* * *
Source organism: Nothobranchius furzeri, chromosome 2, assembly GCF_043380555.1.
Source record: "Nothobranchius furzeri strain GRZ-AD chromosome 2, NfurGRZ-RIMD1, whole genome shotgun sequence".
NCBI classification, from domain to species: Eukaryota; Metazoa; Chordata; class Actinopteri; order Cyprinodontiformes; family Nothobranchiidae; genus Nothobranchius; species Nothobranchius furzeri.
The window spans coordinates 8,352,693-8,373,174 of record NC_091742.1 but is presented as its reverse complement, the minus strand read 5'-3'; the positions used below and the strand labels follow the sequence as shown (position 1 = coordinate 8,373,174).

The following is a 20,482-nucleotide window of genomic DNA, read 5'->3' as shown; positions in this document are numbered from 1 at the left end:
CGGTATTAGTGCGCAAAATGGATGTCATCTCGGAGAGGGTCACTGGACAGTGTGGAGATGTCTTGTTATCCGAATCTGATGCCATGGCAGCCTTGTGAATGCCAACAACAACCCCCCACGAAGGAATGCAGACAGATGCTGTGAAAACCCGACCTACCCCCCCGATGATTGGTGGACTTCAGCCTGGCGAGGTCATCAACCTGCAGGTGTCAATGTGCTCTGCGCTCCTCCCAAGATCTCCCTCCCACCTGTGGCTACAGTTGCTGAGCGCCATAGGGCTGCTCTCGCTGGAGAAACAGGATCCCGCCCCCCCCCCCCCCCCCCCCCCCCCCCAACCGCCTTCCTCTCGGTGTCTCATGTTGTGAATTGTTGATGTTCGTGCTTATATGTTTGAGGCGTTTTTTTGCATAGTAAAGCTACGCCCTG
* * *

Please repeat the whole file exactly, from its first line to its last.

Source organism: Nothobranchius furzeri, chromosome 2, assembly GCF_043380555.1.
Source record: "Nothobranchius furzeri strain GRZ-AD chromosome 2, NfurGRZ-RIMD1, whole genome shotgun sequence".
NCBI classification, from domain to species: Eukaryota; Metazoa; Chordata; class Actinopteri; order Cyprinodontiformes; family Nothobranchiidae; genus Nothobranchius; species Nothobranchius furzeri.
The window spans coordinates 8,352,693-8,373,174 of record NC_091742.1 but is presented as its reverse complement, the minus strand read 5'-3'; the positions used below and the strand labels follow the sequence as shown (position 1 = coordinate 8,373,174).

The following is a 20,482-nucleotide window of genomic DNA, read 5'->3' as shown; positions in this document are numbered from 1 at the left end:
CGGTATTAGTGCGCAAAATGGATGTCATCTCGGAGAGGGTCACTGGACAGTGTGGAGATGTCTTGTTATCCGAATCTGATGCCATGGCAGCCTTGTGAATGCCAACAACAACCCCCCACGAAGGAATGCAGACAGATGCTGTGAAAACCCGACCTACCCCCCCGATGATTGGTGGACTTCAGCCTGGCGAGGTCATCAACCTGCAGGTGTCAATGTGCTCTGCGCTCCTCCCAAGATCTCCCTCCCACCTGTGGCTACAGTTGCTGAGCGCCATAGGGCTGCTCTCGCTGGAGAAACAGGATCCCGCCCCCCCCCCCCCCCCCCCCCCCCCCCAACCGCCTTCCTCTCGGTGTCTCATGTTGTGAATTGTTGATGTTCGTGCTTATATGTTTGAGGCGTTTTTTTGCATAGTAAAGCTACGCCCTG